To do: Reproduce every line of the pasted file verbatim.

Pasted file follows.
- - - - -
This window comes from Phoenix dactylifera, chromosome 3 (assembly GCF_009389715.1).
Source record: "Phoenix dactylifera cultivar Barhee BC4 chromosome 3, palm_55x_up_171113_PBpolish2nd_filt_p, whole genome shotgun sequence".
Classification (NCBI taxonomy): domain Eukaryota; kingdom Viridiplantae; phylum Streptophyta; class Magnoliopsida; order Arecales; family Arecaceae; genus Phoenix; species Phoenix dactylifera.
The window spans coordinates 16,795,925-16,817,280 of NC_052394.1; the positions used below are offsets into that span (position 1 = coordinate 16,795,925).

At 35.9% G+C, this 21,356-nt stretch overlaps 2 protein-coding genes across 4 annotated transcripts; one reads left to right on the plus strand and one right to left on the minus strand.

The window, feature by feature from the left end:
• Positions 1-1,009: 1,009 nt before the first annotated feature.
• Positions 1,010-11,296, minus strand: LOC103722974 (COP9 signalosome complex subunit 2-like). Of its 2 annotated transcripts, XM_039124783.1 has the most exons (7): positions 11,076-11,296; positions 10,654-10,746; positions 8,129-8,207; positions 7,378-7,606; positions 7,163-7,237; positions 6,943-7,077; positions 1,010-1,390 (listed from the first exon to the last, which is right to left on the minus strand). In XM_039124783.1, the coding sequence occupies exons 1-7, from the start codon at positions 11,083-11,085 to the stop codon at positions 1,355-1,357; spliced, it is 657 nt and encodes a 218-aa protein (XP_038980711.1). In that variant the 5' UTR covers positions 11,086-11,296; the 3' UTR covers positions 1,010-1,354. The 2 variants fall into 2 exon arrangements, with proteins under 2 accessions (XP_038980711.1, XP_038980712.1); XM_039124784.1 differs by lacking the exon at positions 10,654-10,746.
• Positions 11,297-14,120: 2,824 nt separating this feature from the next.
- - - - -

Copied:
This window comes from Phoenix dactylifera, chromosome 3 (assembly GCF_009389715.1).
Source record: "Phoenix dactylifera cultivar Barhee BC4 chromosome 3, palm_55x_up_171113_PBpolish2nd_filt_p, whole genome shotgun sequence".
Classification (NCBI taxonomy): domain Eukaryota; kingdom Viridiplantae; phylum Streptophyta; class Magnoliopsida; order Arecales; family Arecaceae; genus Phoenix; species Phoenix dactylifera.
The window spans coordinates 16,795,925-16,817,280 of NC_052394.1; the positions used below are offsets into that span (position 1 = coordinate 16,795,925).

At 35.9% G+C, this 21,356-nt stretch overlaps 2 protein-coding genes across 4 annotated transcripts; one reads left to right on the plus strand and one right to left on the minus strand.

The window, feature by feature from the left end:
• Positions 1-1,009: 1,009 nt before the first annotated feature.
• Positions 1,010-11,296, minus strand: LOC103722974 (COP9 signalosome complex subunit 2-like). Of its 2 annotated transcripts, XM_039124783.1 has the most exons (7): positions 11,076-11,296; positions 10,654-10,746; positions 8,129-8,207; positions 7,378-7,606; positions 7,163-7,237; positions 6,943-7,077; positions 1,010-1,390 (listed from the first exon to the last, which is right to left on the minus strand). In XM_039124783.1, the coding sequence occupies exons 1-7, from the start codon at positions 11,083-11,085 to the stop codon at positions 1,355-1,357; spliced, it is 657 nt and encodes a 218-aa protein (XP_038980711.1). In that variant the 5' UTR covers positions 11,086-11,296; the 3' UTR covers positions 1,010-1,354. The 2 variants fall into 2 exon arrangements, with proteins under 2 accessions (XP_038980711.1, XP_038980712.1); XM_039124784.1 differs by lacking the exon at positions 10,654-10,746.
• Positions 11,297-14,120: 2,824 nt separating this feature from the next.